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It's Not Always Your Qualifications that Land You a Job

It's Not Always Your Qualifications that Land You a Job

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By Dr. Marie Gould Harper
Program Director, Management at American Public University

Two women were in front of me while I was in the checkout line at the grocery store. One woman had a daughter, and the other woman had a daughter and son.

It was the daughter with a sibling who caught my attention. She was physically striking and I could see her personality shine out. She seemed like a child destined to be someone special.

The other little girl appeared to be in awe of the mother of the two children. This little girl looked shy and she just stared, especially at the other mother.

I was intrigued by how fascinated she was with that other woman. I wondered why. Most children reach out to other children, not to adults.

In the parking lot afterward, I told the mother of the two children that she must be quite an excellent mom if other children recognize that quality in her.

The Importance of Standing Out to Recruiters

I spent the same amount of time observing that special mother as a recruiter would spend with a job candidate during an interview. Based on my observation, that awe-inspiring mother appeared to be a little introverted. She liked to be around people but in the background. She was not a person who needed to be in the limelight, but she could handle it if she were pushed into that arena.

I was able to size her up in a few seconds, which is exactly what recruiters do during the interview process. Every so often, employment candidates call me and ask, “Why didn’t I get the job? I was qualified.”

My response always is, “Most people who get an interview ARE qualified.” Recruiters don’t ask unqualified people to come in for an interview; at least I don’t. However, there has to be something about you that is unique so that you stand out in the crowd.

A participant at a recent conference I attended mentioned that he got a job based on an extracurricular activity – a sport that encouraged meditation – that was not part of the job description or what the company did. But as a result of the candidate’s extracurricular activity, the hiring manager became his advocate for the position.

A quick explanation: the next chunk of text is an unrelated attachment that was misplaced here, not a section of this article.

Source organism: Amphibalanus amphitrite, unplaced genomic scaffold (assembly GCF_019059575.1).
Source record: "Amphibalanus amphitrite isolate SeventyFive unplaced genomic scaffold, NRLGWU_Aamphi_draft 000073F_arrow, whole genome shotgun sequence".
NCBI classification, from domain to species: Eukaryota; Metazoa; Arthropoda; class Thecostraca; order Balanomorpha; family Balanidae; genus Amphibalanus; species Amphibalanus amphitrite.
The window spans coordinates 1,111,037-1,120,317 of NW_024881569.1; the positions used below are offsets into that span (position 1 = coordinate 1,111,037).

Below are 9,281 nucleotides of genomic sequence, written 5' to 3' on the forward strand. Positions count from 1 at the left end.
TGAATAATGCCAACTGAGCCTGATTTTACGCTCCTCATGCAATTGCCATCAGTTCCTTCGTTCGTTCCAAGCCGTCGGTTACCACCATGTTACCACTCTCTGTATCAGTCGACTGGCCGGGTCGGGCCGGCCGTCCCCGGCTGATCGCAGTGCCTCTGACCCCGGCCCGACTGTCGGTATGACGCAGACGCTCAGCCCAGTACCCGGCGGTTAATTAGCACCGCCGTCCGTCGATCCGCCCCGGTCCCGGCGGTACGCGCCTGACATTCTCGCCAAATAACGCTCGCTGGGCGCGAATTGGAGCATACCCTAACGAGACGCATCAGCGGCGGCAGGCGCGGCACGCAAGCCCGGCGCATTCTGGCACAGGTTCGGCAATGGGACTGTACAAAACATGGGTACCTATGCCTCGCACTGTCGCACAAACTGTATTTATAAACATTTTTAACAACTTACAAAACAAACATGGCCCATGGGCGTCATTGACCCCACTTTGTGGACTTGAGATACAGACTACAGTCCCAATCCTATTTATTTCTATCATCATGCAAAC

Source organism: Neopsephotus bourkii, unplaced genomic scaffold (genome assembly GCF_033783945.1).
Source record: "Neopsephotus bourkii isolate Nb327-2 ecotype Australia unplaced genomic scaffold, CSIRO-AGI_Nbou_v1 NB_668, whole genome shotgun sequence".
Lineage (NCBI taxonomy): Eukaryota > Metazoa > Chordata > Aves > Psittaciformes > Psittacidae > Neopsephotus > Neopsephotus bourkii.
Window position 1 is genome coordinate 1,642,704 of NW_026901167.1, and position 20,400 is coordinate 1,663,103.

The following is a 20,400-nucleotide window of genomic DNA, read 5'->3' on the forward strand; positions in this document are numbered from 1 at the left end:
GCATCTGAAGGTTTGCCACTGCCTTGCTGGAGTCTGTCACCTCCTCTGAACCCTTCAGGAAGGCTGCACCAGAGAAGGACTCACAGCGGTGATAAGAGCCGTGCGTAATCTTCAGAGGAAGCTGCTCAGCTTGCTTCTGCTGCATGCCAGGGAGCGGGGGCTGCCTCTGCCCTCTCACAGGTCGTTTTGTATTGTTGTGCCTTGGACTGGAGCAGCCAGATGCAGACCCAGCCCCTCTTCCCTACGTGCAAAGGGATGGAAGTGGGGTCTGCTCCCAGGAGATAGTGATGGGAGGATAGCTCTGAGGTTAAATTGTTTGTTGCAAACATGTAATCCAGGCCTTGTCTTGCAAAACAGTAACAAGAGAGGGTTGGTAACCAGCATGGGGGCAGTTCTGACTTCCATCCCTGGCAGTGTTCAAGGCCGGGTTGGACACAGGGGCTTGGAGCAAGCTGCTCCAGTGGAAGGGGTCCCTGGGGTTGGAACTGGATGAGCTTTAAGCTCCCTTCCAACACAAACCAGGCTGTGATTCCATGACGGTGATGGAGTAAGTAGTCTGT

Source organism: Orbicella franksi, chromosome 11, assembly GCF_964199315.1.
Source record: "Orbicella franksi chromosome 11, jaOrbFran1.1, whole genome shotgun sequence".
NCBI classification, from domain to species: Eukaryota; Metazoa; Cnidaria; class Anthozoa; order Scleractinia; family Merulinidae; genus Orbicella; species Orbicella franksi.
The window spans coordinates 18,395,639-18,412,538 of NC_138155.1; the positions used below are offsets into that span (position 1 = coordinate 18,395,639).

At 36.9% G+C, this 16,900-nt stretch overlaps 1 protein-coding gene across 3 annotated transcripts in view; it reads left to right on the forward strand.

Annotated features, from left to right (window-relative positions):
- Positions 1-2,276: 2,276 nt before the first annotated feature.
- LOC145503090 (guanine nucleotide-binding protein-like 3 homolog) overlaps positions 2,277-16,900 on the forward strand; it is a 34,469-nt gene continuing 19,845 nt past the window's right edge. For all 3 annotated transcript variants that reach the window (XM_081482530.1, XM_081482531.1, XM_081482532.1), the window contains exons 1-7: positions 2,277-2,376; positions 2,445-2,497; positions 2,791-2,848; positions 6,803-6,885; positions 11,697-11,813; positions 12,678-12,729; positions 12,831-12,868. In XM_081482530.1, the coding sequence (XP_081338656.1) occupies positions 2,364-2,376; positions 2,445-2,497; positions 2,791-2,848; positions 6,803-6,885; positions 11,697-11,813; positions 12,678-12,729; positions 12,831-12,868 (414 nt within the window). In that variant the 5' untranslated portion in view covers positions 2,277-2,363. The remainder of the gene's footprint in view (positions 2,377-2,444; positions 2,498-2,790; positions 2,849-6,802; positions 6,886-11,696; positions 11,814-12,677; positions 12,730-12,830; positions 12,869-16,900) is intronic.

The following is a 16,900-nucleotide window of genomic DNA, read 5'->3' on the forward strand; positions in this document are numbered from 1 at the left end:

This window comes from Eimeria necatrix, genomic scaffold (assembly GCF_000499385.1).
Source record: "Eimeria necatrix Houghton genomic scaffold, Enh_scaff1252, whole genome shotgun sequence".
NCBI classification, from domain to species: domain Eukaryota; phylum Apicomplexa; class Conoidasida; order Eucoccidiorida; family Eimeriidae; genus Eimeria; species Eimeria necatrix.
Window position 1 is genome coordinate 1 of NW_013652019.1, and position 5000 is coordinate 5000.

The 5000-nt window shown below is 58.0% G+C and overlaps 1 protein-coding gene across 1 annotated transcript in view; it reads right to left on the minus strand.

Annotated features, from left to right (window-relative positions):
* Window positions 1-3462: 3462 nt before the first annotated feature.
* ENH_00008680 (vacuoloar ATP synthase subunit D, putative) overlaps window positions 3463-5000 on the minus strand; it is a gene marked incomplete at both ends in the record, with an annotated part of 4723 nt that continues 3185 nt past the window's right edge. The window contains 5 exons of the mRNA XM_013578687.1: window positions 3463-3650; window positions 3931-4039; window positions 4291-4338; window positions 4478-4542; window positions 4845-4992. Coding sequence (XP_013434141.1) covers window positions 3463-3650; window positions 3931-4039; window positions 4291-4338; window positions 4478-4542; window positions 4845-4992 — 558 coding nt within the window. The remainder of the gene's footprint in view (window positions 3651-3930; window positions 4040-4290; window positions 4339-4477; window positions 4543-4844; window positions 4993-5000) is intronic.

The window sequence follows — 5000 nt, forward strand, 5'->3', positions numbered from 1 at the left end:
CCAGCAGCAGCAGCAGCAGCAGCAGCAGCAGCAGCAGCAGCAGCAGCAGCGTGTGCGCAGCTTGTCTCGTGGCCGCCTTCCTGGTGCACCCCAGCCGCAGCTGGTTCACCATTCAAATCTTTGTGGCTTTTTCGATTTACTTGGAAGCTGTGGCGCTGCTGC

Why is that relevant? For two reasons:

  1. The candidate had shown a unique quality or ability that caught a hiring manager’s attention and was important to the hiring manager.
  2. A unique quality can be a “game changer” when the skill set of all candidates are equal.

When everything is equal among candidates, it is not uncommon for a recruiting team to look at other aspects of a candidate’s resume or observable characteristics that stand out in the interview.

Creating Trust Matters – Especially in Job Interviews

Amy Cuddy, a psychologist at the Harvard Business School, has spent over a decade studying first impressions. Her research supports the notion that most of us make snap judgments about people based on two questions:

  1. Can we trust that this person has good intentions toward us?
  2. Is the person capable?

Dr. Cuddy’s work suggests that 80% to 90% of people make first impressions based on their answers to these two questions.

How does this relate to interviewing for a job? We assume that hiring managers make decisions based on a person’s competence, and that candidates will focus on their skills and talents during the interview process.